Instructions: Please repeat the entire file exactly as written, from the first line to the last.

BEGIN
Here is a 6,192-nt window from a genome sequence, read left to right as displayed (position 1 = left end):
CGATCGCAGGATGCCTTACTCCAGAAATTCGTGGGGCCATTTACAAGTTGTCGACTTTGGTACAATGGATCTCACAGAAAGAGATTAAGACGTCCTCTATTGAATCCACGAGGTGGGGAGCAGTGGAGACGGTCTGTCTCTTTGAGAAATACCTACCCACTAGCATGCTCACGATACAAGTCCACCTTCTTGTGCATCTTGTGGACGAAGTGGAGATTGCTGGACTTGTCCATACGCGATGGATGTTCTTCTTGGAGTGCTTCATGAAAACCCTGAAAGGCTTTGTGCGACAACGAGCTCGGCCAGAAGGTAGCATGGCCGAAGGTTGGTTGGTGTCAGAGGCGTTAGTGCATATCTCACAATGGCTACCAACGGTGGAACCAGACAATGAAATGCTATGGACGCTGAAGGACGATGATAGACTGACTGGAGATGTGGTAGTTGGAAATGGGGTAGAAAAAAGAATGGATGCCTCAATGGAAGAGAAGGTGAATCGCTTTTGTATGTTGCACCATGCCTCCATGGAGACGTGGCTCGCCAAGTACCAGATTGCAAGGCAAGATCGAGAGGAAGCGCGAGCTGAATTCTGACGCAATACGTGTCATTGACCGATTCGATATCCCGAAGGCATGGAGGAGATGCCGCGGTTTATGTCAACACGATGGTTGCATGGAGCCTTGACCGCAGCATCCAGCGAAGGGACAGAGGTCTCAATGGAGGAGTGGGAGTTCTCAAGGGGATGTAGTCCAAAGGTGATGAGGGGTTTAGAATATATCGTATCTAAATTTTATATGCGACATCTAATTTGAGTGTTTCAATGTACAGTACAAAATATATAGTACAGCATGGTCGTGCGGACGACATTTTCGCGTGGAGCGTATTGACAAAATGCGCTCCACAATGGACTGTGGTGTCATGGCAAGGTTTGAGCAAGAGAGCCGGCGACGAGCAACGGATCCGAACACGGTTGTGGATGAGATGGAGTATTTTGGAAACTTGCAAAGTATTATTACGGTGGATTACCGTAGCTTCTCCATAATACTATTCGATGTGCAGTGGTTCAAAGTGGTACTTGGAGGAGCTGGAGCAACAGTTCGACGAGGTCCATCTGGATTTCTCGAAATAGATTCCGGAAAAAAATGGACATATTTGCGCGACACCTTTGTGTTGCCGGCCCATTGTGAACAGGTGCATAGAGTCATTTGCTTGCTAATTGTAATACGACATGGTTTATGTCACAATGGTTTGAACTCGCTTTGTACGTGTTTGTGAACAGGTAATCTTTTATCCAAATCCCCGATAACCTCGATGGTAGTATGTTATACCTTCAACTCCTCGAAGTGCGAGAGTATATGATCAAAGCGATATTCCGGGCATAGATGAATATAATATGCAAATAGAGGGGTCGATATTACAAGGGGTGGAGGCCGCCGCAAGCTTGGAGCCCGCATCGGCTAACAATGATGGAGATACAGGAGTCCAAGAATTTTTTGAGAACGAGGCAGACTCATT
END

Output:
Here is a 6,192-nt window from a genome sequence, read left to right as displayed (position 1 = left end):
CGATCGCAGGATGCCTTACTCCAGAAATTCGTGGGGCCATTTACAAGTTGTCGACTTTGGTACAATGGATCTCACAGAAAGAGATTAAGACGTCCTCTATTGAATCCACGAGGTGGGGAGCAGTGGAGACGGTCTGTCTCTTTGAGAAATACCTACCCACTAGCATGCTCACGATACAAGTCCACCTTCTTGTGCATCTTGTGGACGAAGTGGAGATTGCTGGACTTGTCCATACGCGATGGATGTTCTTCTTGGAGTGCTTCATGAAAACCCTGAAAGGCTTTGTGCGACAACGAGCTCGGCCAGAAGGTAGCATGGCCGAAGGTTGGTTGGTGTCAGAGGCGTTAGTGCATATCTCACAATGGCTACCAACGGTGGAACCAGACAATGAAATGCTATGGACGCTGAAGGACGATGATAGACTGACTGGAGATGTGGTAGTTGGAAATGGGGTAGAAAAAAGAATGGATGCCTCAATGGAAGAGAAGGTGAATCGCTTTTGTATGTTGCACCATGCCTCCATGGAGACGTGGCTCGCCAAGTACCAGATTGCAAGGCAAGATCGAGAGGAAGCGCGAGCTGAATTCTGACGCAATACGTGTCATTGACCGATTCGATATCCCGAAGGCATGGAGGAGATGCCGCGGTTTATGTCAACACGATGGTTGCATGGAGCCTTGACCGCAGCATCCAGCGAAGGGACAGAGGTCTCAATGGAGGAGTGGGAGTTCTCAAGGGGATGTAGTCCAAAGGTGATGAGGGGTTTAGAATATATCGTATCTAAATTTTATATGCGACATCTAATTTGAGTGTTTCAATGTACAGTACAAAATATATAGTACAGCATGGTCGTGCGGACGACATTTTCGCGTGGAGCGTATTGACAAAATGCGCTCCACAATGGACTGTGGTGTCATGGCAAGGTTTGAGCAAGAGAGCCGGCGACGAGCAACGGATCCGAACACGGTTGTGGATGAGATGGAGTATTTTGGAAACTTGCAAAGTATTATTACGGTGGATTACCGTAGCTTCTCCATAATACTATTCGATGTGCAGTGGTTCAAAGTGGTACTTGGAGGAGCTGGAGCAACAGTTCGACGAGGTCCATCTGGATTTCTCGAAATAGATTCCGGAAAAAAATGGACATATTTGCGCGACACCTTTGTGTTGCCGGCCCATTGTGAACAGGTGCATAGAGTCATTTGCTTGCTAATTGTAATACGACATGGTTTATGTCACAATGGTTTGAACTCGCTTTGTACGTGTTTGTGAACAGGTAATCTTTTATCCAAATCCCCGATAACCTCGATGGTAGTATGTTATACCTTCAACTCCTCGAAGTGCGAGAGTATATGATCAAAGCGATATTCCGGGCATAGATGAATATAATATGCAAATAGAGGGGTCGATATTACAAGGGGTGGAGGCCGCCGCAAGCTTGGAGCCCGCATCGGCTAACAATGATGGAGATACAGGAGTCCAAGAATTTTTTGAGAACGAGGCAGACTCATT